Karrie A. Weber
Karrie Weber
Assistant Professor

Ph.D. The University of Alabama, 2002
        (Biological Sciences)
B.S. Texas A&M University, 1995
        (Wildlife & Fisheries Science)
Contact Information
232 Manter Hall


Research Interests

Environmental microorganisms are recognized to enzymatically mediate biogeochemical cycles in marine and terrestrial aquatic and soil/sedimentary environments, thereby shaping our environment. The fate and transport of inorganic and organic natural and contaminant compounds can be directly or indirectly regulated by microbial metabolism(s). My research interests focus on the intricate interactions between microorganisms (including viruses) and the environment at the molecular scale, the ecosystem scale, and ultimately, the global scale. I have applied and will continue using an interdisciplinary approach in order to link the microbial community to biogeochemical function combining environmental microbiology, microbial physiology, molecular biology, microbial ecology, geomicrobiology, virology, and biogeochemistry.

Current Projects:

  • Microbially-Catalyzed Mineral Dissolution and Precipitation: Implications to Heavy Metal and Radionuclide Mobility
  • Geo-virology: Microbially-Mediated Nitrate and Metal Reduction Influenced by Bacteriophage Infection
  • Microbially-Mediated Coupled Biogeochemical Reactions: Nitrification and Nirate-dependent Metal Oxidation
  • Role of Metals in the Nitrogen Cycle


Selected Publications:

  1. Byrne-Bailey, K. G.*, K. A. Weber*, A. H. Chair, S. Bose, T. K. Knox, T. Spanbauer, O. Chertkov, and John D. Coates. Completed genome sequence of the iron oxidizing bacterium Acidovorax ebreus strain TPSY. J. Bact. (in press) *These authors contributed equally to this work and have been placed in alphabetical order.
  2. Sun, Y., R. L. Gustavson, N. Ali, K. A. Weber, L. L. Westphal, and J. D. Coates. 2009. Behavioral response of dissimilatory perchlorate reducing bacteria to different electron acceptors. Appl. Microbiol. Biotechnol. 83: 555-565.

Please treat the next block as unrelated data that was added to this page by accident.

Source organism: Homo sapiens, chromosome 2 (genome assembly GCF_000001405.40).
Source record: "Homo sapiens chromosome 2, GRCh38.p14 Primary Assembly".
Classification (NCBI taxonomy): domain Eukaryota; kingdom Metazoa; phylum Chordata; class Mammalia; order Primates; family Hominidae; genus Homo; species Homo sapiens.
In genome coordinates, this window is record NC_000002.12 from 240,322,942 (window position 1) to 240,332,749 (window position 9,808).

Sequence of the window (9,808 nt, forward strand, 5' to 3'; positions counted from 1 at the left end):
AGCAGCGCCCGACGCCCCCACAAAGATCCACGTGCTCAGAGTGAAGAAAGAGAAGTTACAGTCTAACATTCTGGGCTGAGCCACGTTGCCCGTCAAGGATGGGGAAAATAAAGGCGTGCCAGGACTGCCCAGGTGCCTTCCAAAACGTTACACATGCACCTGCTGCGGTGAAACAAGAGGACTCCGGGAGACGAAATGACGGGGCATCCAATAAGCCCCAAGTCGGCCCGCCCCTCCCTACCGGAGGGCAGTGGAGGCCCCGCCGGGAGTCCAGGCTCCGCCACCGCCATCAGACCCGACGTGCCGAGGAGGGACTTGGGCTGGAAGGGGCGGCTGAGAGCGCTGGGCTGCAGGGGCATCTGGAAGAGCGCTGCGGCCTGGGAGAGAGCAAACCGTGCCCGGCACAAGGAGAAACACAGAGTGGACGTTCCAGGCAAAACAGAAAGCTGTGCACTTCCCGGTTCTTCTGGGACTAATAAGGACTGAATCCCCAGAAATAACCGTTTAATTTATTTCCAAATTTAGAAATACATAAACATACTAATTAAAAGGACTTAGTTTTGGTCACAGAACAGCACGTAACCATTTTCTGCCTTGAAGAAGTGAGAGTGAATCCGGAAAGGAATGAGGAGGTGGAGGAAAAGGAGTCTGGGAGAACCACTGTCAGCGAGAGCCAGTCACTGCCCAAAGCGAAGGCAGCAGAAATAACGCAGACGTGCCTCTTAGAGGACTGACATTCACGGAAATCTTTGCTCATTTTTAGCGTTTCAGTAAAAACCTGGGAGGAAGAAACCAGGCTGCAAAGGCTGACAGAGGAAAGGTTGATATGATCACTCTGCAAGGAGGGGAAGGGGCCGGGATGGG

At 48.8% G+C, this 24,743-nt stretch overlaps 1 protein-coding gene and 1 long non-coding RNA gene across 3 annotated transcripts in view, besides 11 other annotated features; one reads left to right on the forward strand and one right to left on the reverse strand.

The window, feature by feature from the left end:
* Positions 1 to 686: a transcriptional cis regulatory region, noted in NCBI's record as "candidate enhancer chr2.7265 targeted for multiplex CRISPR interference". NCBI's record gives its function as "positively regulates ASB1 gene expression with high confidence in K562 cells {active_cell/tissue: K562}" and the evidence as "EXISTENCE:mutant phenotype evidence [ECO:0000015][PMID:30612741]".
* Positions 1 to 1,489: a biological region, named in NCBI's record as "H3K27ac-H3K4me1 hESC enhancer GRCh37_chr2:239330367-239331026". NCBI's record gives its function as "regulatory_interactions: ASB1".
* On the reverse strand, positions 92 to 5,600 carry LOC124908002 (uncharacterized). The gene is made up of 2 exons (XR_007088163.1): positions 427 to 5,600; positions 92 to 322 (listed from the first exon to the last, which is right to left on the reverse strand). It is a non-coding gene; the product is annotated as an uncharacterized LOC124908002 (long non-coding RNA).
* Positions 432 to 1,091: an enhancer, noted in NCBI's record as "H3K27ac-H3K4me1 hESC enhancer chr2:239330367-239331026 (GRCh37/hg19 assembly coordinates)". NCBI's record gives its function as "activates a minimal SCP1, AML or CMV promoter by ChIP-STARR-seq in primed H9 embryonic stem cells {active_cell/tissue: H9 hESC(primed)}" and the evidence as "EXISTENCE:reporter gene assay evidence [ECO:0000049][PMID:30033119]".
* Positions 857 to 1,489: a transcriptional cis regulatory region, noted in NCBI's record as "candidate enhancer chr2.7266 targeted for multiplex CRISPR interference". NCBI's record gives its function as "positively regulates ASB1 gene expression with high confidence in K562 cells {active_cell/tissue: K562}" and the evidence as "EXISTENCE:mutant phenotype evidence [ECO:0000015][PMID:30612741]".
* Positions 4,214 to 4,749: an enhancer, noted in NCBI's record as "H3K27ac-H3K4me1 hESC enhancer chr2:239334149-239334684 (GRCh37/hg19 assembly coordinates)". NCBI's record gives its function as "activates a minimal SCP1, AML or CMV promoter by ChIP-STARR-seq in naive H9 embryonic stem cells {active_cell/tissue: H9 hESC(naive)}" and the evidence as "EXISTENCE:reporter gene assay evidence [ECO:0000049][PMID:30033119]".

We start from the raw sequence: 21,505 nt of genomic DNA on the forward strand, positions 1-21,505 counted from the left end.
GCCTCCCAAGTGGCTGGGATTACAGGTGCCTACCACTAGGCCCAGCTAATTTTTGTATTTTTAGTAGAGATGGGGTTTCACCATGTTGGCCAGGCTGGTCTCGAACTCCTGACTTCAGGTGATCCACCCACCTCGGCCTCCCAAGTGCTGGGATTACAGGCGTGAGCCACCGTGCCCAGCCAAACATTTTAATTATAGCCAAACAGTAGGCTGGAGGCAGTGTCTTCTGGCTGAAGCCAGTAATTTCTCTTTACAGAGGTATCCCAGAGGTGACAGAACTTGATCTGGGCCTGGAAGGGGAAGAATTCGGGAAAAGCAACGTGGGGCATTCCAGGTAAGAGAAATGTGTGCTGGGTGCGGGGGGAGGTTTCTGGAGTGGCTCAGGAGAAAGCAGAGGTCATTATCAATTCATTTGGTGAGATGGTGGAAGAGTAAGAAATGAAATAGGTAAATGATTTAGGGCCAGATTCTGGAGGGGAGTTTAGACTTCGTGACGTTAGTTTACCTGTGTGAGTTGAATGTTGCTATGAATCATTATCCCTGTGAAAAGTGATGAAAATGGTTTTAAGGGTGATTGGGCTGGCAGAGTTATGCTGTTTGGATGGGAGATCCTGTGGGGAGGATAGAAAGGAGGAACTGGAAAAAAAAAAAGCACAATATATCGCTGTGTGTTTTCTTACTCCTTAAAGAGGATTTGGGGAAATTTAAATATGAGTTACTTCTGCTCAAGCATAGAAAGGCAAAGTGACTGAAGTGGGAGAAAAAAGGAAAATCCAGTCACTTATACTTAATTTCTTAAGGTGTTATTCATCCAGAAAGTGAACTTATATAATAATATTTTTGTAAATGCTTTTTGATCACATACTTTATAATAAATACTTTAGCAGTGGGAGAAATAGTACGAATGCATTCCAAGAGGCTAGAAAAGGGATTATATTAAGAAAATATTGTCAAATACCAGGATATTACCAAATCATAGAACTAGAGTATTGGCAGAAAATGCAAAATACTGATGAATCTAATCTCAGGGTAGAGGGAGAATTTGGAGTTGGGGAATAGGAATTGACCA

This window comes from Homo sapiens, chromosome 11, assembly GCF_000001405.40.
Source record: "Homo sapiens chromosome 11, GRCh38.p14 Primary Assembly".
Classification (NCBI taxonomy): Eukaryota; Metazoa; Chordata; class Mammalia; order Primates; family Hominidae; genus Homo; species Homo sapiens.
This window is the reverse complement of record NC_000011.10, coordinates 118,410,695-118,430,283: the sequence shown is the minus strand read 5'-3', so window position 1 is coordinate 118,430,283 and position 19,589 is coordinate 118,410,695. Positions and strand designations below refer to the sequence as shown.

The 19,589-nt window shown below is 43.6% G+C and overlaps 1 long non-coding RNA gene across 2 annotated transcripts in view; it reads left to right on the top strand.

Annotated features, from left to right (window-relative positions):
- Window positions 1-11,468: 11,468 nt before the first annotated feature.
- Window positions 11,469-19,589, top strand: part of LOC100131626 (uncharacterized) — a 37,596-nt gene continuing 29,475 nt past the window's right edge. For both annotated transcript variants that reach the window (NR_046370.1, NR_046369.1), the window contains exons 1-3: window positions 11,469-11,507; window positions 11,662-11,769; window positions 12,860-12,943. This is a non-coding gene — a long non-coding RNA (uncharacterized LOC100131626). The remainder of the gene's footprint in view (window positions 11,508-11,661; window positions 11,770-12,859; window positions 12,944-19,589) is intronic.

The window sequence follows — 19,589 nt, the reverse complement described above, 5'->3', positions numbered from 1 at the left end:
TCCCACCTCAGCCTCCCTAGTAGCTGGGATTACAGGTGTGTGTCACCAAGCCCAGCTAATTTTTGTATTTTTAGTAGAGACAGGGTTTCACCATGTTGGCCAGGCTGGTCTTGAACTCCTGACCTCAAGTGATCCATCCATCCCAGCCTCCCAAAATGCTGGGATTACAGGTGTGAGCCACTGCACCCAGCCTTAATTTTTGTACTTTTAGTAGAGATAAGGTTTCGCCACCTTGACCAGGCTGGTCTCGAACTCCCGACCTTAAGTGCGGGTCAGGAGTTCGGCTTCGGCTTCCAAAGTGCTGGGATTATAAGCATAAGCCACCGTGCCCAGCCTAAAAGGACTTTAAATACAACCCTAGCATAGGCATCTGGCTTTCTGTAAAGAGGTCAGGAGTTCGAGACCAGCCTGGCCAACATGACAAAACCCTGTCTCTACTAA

3. Weber, K. A., D. B. Hedrick, A. D. Peacock, J. C. Thrash, D. C. White, L. A. Achenbach, J. D. Coates. 2009. Physiological and taxonomic description of the novel autotrophic, metal oxidizing bacterium, Pseudogulbenkiania sp. strain 2002. Appl. Microbiol. Biotechnol. 83:555–565.
  4. Wrighton, K. C., P. Agbo, F. Warnecke, K. A. Weber, E. L. Brodie, T. Z. DeSantis, P. Hugenholtz, G. L. Andersen, J. D. Coates. 2008. A Novel Ecological Role of the Firmicutes Identified in Thermophilic Fuel Cells. ISME J. 2, 1146–1156.
  5. Pollock, J., K. A. Weber, J. Lack, L. A. Achenbach, M. Mormile, and J. D. Coates. 2007. Alkaline iron(III) reduction by a novel alkaliphilic, halotolerant, Bacillus sp. isolated from salt flat sediments of Soap Lake. Appl. Microbiol. Biotechnol. 77, 927-934.
  6. Thrash, J. C., J. I. Van Trump, K. A. Weber, E. Miller, L. A. Achenbach. J. D. Coates. 2007. Electrochemical stimulation of microbial perchlorate reduction. Environ. Sci. Technol. 41, 1740-1746. 
  7. Weber, K. A., L. A. Achenbach, and J. D. Coates. 2006. Microbes Pumping Iron: Anaerobic Microbial Iron Oxidation and Reduction. Nat. Rev. Microbiol. 4, 752-764. 
  8. Weber, K.A., J. L. Pollock, K.A. Cole, L.A. Achenbach, J.D. Coates. 2006. Nitrate-Dependent Fe(II) Oxidation by a Novel, Lithoautotrophic, Betaproteobacterium, Strain 2002. Appl. Environ. Microbiol. 72(1) 686-694.
  9. Weber, K. A., M.M. Urrutia, P. F. Churchill, R. K. Kukkadapu, and E. E. Roden. 2006. Anaerobic Redox Cycling of Iron by Freshwater Sediment Microorganisms. Environ. Microbiol. 8(1), 100-113.
  10. Weber, K. A., F. W. Picardal, E. E. Roden. 2001. Microbially Catalyzed Nitrate-Dependent Oxidation of Biogenic Solid-Phase Fe(II) Compounds. Environ. Sci. Technol. 35(8), 1644-1650.